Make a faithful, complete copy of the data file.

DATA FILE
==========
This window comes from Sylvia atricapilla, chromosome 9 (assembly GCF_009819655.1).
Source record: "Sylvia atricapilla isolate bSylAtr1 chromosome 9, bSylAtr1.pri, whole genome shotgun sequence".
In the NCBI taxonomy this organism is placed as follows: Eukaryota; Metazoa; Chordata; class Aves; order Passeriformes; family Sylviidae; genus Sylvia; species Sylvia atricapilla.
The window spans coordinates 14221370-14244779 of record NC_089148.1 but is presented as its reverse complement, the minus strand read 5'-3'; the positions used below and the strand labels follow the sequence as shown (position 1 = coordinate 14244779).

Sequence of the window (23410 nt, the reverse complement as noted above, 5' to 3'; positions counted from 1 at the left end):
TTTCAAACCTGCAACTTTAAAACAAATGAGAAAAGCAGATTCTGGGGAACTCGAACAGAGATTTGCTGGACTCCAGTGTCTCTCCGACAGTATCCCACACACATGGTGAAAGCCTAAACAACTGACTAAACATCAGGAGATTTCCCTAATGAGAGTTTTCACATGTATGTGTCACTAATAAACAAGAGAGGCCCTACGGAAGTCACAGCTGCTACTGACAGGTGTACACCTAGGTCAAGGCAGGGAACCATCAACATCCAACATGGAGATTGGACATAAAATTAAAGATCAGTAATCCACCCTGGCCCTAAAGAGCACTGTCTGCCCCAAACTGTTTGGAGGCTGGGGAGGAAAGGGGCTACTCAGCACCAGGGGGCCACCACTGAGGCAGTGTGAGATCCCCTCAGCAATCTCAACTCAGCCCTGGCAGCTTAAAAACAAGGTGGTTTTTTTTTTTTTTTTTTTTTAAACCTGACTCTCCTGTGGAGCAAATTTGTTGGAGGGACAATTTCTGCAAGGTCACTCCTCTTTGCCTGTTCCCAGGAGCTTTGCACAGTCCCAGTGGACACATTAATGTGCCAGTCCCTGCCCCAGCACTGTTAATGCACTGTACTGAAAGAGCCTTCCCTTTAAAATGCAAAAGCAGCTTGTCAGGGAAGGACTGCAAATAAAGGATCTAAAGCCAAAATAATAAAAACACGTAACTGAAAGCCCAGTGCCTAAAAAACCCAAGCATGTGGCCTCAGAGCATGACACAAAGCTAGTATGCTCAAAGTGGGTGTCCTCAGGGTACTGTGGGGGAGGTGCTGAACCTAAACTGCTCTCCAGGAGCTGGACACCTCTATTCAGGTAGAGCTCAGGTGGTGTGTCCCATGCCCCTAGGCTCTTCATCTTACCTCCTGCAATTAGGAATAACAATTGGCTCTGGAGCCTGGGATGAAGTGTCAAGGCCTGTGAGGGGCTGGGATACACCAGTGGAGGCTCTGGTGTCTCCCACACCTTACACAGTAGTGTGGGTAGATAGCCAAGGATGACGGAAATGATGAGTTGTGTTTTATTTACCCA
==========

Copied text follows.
This window comes from Sylvia atricapilla, chromosome 9 (assembly GCF_009819655.1).
Source record: "Sylvia atricapilla isolate bSylAtr1 chromosome 9, bSylAtr1.pri, whole genome shotgun sequence".
In the NCBI taxonomy this organism is placed as follows: Eukaryota; Metazoa; Chordata; class Aves; order Passeriformes; family Sylviidae; genus Sylvia; species Sylvia atricapilla.
The window spans coordinates 14221370-14244779 of record NC_089148.1 but is presented as its reverse complement, the minus strand read 5'-3'; the positions used below and the strand labels follow the sequence as shown (position 1 = coordinate 14244779).

Sequence of the window (23410 nt, the reverse complement as noted above, 5' to 3'; positions counted from 1 at the left end):
TTTCAAACCTGCAACTTTAAAACAAATGAGAAAAGCAGATTCTGGGGAACTCGAACAGAGATTTGCTGGACTCCAGTGTCTCTCCGACAGTATCCCACACACATGGTGAAAGCCTAAACAACTGACTAAACATCAGGAGATTTCCCTAATGAGAGTTTTCACATGTATGTGTCACTAATAAACAAGAGAGGCCCTACGGAAGTCACAGCTGCTACTGACAGGTGTACACCTAGGTCAAGGCAGGGAACCATCAACATCCAACATGGAGATTGGACATAAAATTAAAGATCAGTAATCCACCCTGGCCCTAAAGAGCACTGTCTGCCCCAAACTGTTTGGAGGCTGGGGAGGAAAGGGGCTACTCAGCACCAGGGGGCCACCACTGAGGCAGTGTGAGATCCCCTCAGCAATCTCAACTCAGCCCTGGCAGCTTAAAAACAAGGTGGTTTTTTTTTTTTTTTTTTTTTAAACCTGACTCTCCTGTGGAGCAAATTTGTTGGAGGGACAATTTCTGCAAGGTCACTCCTCTTTGCCTGTTCCCAGGAGCTTTGCACAGTCCCAGTGGACACATTAATGTGCCAGTCCCTGCCCCAGCACTGTTAATGCACTGTACTGAAAGAGCCTTCCCTTTAAAATGCAAAAGCAGCTTGTCAGGGAAGGACTGCAAATAAAGGATCTAAAGCCAAAATAATAAAAACACGTAACTGAAAGCCCAGTGCCTAAAAAACCCAAGCATGTGGCCTCAGAGCATGACACAAAGCTAGTATGCTCAAAGTGGGTGTCCTCAGGGTACTGTGGGGGAGGTGCTGAACCTAAACTGCTCTCCAGGAGCTGGACACCTCTATTCAGGTAGAGCTCAGGTGGTGTGTCCCATGCCCCTAGGCTCTTCATCTTACCTCCTGCAATTAGGAATAACAATTGGCTCTGGAGCCTGGGATGAAGTGTCAAGGCCTGTGAGGGGCTGGGATACACCAGTGGAGGCTCTGGTGTCTCCCACACCTTACACAGTAGTGTGGGTAGATAGCCAAGGATGACGGAAATGATGAGTTGTGTTTTATTTACCCA